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Actual Pitch Measurments Of "suite Seats"  
User currently offlineBoeing nut From , joined Dec 1969, posts, RR:
Posted (11 years 1 month 3 weeks 3 days 22 hours ago) and read 2002 times:

Just wanted to see if there was anyone out there that knew the actual pitch measurements for the first class "suite seats" that are used by United, British Airways, Singapore, etc. I know they advertise that they fold out to 6'6", but I wanted to know what the actual pitch was.

I like to "dink" around with my own seating arrangements for a "fantasy airline", but haven't been able to figure out aircraft other than widebodies. Thanks.

Regards

10 replies: All unread, jump to last
 
User currently offlineCF-CPI From Canada, joined Nov 2000, 991 posts, RR: 0
Reply 1, posted (11 years 1 month 3 weeks 3 days 21 hours ago) and read 1996 times:

Off the top of my head, I believe UA was touting an 88" pitch for their suites, the others I don't know.

FYI, on all the Airbus aircraft and on Boeing narrowbodies, two windows = 38" (standard F class pitch), while for the 767 and 777 I believe two windows = 42" (possibly 41"). Often it's possible to get a feel for a given airline's pitch by using this as a reference when looking at interior pics.


User currently offlineFLY777UAL From United States of America, joined May 1999, 4512 posts, RR: 3
Reply 2, posted (11 years 1 month 3 weeks 3 days 21 hours ago) and read 1987 times:

Good numbers to remember--each Airbus window is 21.3", each Boeing narrowbody is 19.5". If you put the Suites in the herringbone fashion, it is 7 windows for two rows, 10 for three, and so on.

F L Y 7 7 7 U A L


User currently offlineCF-CPI From Canada, joined Nov 2000, 991 posts, RR: 0
Reply 3, posted (11 years 1 month 3 weeks 3 days 20 hours ago) and read 1959 times:

If each Airbus window is 21.3", then two windows = 42.6" (duh) and then I stand corrected ..... their window spacing is more akin to the 767/777. Looks like I'll have to revise my thinking when I play amateur designer.

User currently offlineBoeing nut From , joined Dec 1969, posts, RR:
Reply 4, posted (11 years 1 month 3 weeks 3 days 19 hours ago) and read 1948 times:

I assume when you guys are reffering to the windows being xx.x inches apart that it is just like the seat pitch. The back of one window to the back of the next window, correct?

User currently offlineCF-CPI From Canada, joined Nov 2000, 991 posts, RR: 0
Reply 5, posted (11 years 1 month 3 weeks 3 days 18 hours ago) and read 1935 times:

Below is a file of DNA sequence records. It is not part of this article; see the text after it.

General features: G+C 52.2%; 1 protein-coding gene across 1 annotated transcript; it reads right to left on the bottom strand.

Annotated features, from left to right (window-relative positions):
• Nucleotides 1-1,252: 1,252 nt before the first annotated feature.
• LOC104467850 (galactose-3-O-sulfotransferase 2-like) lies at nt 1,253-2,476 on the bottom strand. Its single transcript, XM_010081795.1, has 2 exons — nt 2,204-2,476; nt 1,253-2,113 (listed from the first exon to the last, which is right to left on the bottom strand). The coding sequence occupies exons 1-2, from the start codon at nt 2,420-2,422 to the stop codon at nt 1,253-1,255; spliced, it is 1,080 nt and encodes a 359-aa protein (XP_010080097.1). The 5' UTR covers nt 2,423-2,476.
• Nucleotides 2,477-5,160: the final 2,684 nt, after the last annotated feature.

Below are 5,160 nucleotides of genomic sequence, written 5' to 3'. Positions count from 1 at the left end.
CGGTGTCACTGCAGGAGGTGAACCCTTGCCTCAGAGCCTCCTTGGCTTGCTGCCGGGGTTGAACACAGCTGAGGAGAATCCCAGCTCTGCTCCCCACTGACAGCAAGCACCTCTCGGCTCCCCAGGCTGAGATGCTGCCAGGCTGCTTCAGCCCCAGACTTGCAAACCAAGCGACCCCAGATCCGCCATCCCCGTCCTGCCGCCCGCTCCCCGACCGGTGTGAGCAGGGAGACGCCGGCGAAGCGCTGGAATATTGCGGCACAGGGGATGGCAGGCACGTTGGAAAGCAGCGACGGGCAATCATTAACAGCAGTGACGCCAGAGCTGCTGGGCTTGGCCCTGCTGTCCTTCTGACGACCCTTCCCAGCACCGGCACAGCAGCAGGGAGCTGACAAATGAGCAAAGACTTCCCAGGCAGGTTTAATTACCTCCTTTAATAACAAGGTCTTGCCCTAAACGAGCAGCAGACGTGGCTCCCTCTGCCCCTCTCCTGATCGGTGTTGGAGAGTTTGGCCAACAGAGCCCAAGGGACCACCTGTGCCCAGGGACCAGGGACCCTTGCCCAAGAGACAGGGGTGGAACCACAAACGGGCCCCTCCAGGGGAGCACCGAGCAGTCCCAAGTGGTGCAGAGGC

Boeing nut, yes, we mean center to center, or back-to-back, same distance. It just means the distance from a given point on one window to the same point on the neighbouring one. So yes, it is a similar idea to the seat pitch.

User currently offlineBoeing nut From , joined Dec 1969, posts, RR:
Reply 6, posted (11 years 1 month 3 weeks 3 days 18 hours ago) and read 1927 times:

CF-CPI,

Thanks for the info, much appreciated. I was wondering because I was curious how many of these sleeper seats would have fit on United's older premium tri-class seating arrangement when they had 36 sleeper seats. Or even possibly an entire 744 with these seats. I was also curious how many could go on a narrowbody.

Regards


User currently offlineFLY777UAL From United States of America, joined May 1999, 4512 posts, RR: 3
Reply 7, posted (11 years 1 month 3 weeks 3 days 14 hours ago) and read 1904 times:

On the old "OO" configuration of the 747-400 in United's fleet, there were two different configurations for the 36 FC cabin--18 seats, galley, and 18 more seats, as well as a straight 36 seats with the galley behind. The plan was to revert to the latter configuration with the Suites, installing 26 in the herringbone pattern until about 1/2 way between doors 1 and 2.

As for narrowbodies, if you want the herringbone pattern, and also taking into consideration room for galleys, crew rest facilities, closets, and lavs sufficient for long-haul flights, a 737-700 would be able to be equipped with 24 suites, two abreast. A 757 would have 40.

F L Y 7 7 7 U A L


User currently offlineBoeing nut From , joined Dec 1969, posts, RR:
Reply 8, posted (11 years 1 month 3 weeks 3 days 14 hours ago) and read 1890 times:

FLY777UAL,

Oh thanks a lot man!! You took all the fun out of it for me!!  Laugh out loud Actually, thanks a lot for that info. By the way, would you happen to know what the pitch would be in the herringbone pattern for the narrow bodies?

Regards


User currently offlineCF-CPI From Canada, joined Nov 2000, 991 posts, RR: 0
Reply 9, posted (11 years 1 month 3 weeks 3 days 13 hours ago) and read 1871 times:

Makes one wonder if all-suite 737s or 757s would be a viable entity transatlantic. I had the impression that a good fraction of transatlantic pax actually pay for premium class -if not F then certainly C.

User currently offlineBoeing nut From , joined Dec 1969, posts, RR:
Reply 10, posted (11 years 1 month 3 weeks 3 days 13 hours ago) and read 1868 times:

My thoughts as well. My vision would be of a fleet of BBJ's and "BBJ3"s. (752LR) with the configurations mentioned by FLY777UAL's last post. But I'd still like to figure out arrangements for other aircraft as well.

Regards


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